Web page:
Govt clears tripartite agreement for operationalising IDF
With an aim of infusing greater funds into infrastructure sector, the government today cleared a tripartite agreement for setting up of Infrastructure Debt Fund (IDF) to re-finance bank debt to the sector.
New Delhi: With an aim of infusing greater funds into infrastructure sector, the government today cleared a tripartite agreement for setting up of Infrastructure Debt Fund (IDF) to re-finance bank debt to the sector.
The Cabinet Committee on Infrastructure (CCI) Thursday cleared the tripartite agreement for operationalising the IDFs after consultation with the Reserve Bank and other stakeholders, Finance Minister P Chidambaram said.
"There is a felt need for long-term infrastructure funding... One year after commencement date, the IDFs will step in and take over the debts of the banks up to 85 percent," he said after a meeting of the CCI.
The IDF would be based on a tripartite agreement between developer, lender (bank) and the IDF. The loans by the banks would be refinanced by the IDF so that banks have free funds for more lending.
Infrastructure projects are initially funded by banks or a consortium of banks. Such projects require long-term funding of 20-25 years, while bank funding cannot be of horizon beyond 5-7 years.
"IDFs will provide the long-term funds for the remainder of the life of the project. These frees up bank fund for further lending. This will mean new funds will flow into infrastructure, banks funds will be released one year after commencement of the project.
And, therefore, we hope that more debt funds will be available for infra projects," Chidambaram said.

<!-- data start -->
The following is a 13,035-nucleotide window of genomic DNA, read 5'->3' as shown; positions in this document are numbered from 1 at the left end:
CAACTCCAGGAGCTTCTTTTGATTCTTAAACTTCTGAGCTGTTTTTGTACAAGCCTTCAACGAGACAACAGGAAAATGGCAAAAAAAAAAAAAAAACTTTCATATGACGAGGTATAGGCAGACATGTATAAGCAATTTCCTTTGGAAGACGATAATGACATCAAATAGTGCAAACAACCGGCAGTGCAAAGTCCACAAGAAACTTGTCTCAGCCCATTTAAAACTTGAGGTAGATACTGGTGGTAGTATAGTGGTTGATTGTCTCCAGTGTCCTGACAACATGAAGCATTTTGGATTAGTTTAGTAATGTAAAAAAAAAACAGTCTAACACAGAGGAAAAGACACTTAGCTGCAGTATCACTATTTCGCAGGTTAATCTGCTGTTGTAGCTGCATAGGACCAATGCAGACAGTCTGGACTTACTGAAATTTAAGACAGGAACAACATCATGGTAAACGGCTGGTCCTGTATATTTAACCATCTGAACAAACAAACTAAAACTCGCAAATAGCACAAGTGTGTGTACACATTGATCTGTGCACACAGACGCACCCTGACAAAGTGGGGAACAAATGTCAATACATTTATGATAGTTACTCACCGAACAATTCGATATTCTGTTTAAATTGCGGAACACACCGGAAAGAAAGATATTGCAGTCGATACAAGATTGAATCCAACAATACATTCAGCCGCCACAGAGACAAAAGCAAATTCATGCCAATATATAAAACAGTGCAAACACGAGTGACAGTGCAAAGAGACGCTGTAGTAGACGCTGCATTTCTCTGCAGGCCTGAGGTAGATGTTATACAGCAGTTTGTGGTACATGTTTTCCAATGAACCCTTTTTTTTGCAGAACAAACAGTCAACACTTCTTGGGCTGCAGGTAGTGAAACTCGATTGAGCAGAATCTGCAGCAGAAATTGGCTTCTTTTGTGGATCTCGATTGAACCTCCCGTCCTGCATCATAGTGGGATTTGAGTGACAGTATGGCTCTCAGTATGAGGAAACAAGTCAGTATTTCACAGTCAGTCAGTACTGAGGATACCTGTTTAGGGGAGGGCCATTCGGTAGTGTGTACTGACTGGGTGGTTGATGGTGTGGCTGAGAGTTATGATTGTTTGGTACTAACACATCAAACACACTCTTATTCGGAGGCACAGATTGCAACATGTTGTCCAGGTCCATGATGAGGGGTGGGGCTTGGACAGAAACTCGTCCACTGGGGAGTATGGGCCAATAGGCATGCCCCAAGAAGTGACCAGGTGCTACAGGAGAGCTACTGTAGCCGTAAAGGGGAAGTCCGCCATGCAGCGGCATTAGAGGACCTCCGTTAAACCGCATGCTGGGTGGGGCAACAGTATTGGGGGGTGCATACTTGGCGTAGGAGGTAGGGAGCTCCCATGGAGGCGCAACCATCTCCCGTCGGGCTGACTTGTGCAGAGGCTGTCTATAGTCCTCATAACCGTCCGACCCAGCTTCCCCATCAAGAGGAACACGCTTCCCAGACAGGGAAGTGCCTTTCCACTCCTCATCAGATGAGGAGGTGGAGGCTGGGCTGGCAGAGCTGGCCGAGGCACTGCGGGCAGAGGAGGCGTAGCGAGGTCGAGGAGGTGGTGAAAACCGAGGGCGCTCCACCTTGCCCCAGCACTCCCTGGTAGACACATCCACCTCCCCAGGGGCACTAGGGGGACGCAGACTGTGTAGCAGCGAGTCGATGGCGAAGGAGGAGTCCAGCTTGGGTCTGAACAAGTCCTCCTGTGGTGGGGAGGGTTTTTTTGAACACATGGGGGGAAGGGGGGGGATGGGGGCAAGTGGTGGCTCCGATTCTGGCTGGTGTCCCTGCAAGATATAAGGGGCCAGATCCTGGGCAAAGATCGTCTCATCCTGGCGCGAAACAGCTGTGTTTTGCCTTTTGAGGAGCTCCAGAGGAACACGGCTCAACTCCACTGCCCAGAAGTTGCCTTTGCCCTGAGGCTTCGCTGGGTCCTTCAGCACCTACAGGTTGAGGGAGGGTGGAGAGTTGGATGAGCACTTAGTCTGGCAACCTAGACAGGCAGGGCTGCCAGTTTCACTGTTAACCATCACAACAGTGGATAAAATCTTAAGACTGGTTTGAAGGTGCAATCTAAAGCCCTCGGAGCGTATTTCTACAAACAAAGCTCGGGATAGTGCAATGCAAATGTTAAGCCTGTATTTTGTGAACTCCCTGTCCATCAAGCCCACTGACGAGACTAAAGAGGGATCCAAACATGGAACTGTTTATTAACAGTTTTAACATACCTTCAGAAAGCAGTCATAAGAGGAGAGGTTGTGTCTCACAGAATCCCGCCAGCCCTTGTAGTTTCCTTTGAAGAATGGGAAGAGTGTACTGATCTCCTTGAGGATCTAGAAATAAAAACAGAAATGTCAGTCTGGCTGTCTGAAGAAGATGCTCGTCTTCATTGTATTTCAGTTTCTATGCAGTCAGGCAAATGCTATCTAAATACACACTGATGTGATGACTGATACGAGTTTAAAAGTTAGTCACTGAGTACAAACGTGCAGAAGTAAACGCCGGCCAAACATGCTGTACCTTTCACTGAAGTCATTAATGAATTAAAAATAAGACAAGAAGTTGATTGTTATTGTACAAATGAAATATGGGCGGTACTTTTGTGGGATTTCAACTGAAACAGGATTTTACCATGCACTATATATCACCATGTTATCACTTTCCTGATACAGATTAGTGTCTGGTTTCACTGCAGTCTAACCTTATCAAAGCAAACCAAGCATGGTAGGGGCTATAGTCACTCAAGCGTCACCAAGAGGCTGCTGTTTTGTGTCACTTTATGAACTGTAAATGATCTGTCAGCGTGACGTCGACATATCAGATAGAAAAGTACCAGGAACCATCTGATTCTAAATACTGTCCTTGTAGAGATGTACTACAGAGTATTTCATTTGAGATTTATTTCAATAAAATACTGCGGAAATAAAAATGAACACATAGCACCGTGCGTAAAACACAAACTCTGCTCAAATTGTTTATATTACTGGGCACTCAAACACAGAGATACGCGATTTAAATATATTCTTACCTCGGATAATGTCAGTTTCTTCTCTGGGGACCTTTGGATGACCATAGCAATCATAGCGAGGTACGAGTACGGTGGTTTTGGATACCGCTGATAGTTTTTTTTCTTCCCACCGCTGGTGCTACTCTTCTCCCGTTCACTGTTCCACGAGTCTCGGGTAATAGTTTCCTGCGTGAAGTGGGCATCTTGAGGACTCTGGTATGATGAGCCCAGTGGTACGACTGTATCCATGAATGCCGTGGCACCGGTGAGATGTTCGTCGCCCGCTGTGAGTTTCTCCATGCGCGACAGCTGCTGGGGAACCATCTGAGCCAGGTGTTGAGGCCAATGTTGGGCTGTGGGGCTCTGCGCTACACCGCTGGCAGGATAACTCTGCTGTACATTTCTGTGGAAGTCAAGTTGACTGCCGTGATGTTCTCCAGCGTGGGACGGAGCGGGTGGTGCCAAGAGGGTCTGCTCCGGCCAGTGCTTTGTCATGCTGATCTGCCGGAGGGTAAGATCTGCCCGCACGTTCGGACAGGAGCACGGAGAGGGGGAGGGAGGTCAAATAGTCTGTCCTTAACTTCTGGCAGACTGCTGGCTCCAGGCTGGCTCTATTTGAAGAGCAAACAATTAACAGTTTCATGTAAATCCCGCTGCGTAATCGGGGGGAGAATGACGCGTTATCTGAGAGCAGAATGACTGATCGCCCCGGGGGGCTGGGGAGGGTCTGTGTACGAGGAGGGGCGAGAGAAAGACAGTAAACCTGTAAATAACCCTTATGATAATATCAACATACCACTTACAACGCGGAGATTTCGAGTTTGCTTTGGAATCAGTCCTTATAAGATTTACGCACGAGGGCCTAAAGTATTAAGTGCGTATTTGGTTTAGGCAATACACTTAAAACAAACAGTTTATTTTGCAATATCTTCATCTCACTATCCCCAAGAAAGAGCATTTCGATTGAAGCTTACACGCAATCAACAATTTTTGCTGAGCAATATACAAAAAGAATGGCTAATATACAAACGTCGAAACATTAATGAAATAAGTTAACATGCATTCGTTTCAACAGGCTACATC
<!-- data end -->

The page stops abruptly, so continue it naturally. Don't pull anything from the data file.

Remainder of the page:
Rating agency Crisil said the immediate opportunity for IDF-NBFCs to be nearly Rs 20,000 crore.
The IDF, which was proposed in the Union Budget for 2011-12 fiscal, is aimed at accelerating and enhancing flow of long term debt for funding the ambitious programme of infrastructure development in the country.
An IDF may be set up either as a trust or company... A trust based IDF (Mutual Fund) would be regulated by Sebi, while an IDF set up as a company (NBFC) would be regulated by the RBI.
The fund would try to garner resources from domestic and off-shore institutional investors, especially insurance and pension funds. Banks and financial institutions would be allowed to sponsor IDFs.
An NBFCs with a minimum capital of Rs 150 crore can set up an IDF. Such a fund would be allowed to raise resources through rupee or dollar denominated bonds of minimum five-year maturity. These bonds could be traded among the domestic and foreign investors.
Company based IDFs would be allowed to fund projects in public-private partnership (PPP) which have completed one year of commercial operations.
As regards the trust-based IDFs, the fund could be sponsored by a regulated financial sector domestic entity. It would have to invest 90 percent of its assets in the debt securities of infrastructure companies or SPVs across all infrastructure sectors.
Minimum investment by trust-based IDF would be Rs 1 crore with Rs 10 lakh as minimum size of the unit.
The requirement of infrastructure fund in the 12th Plan (2012-17) has been pegged at USD 1 trillion.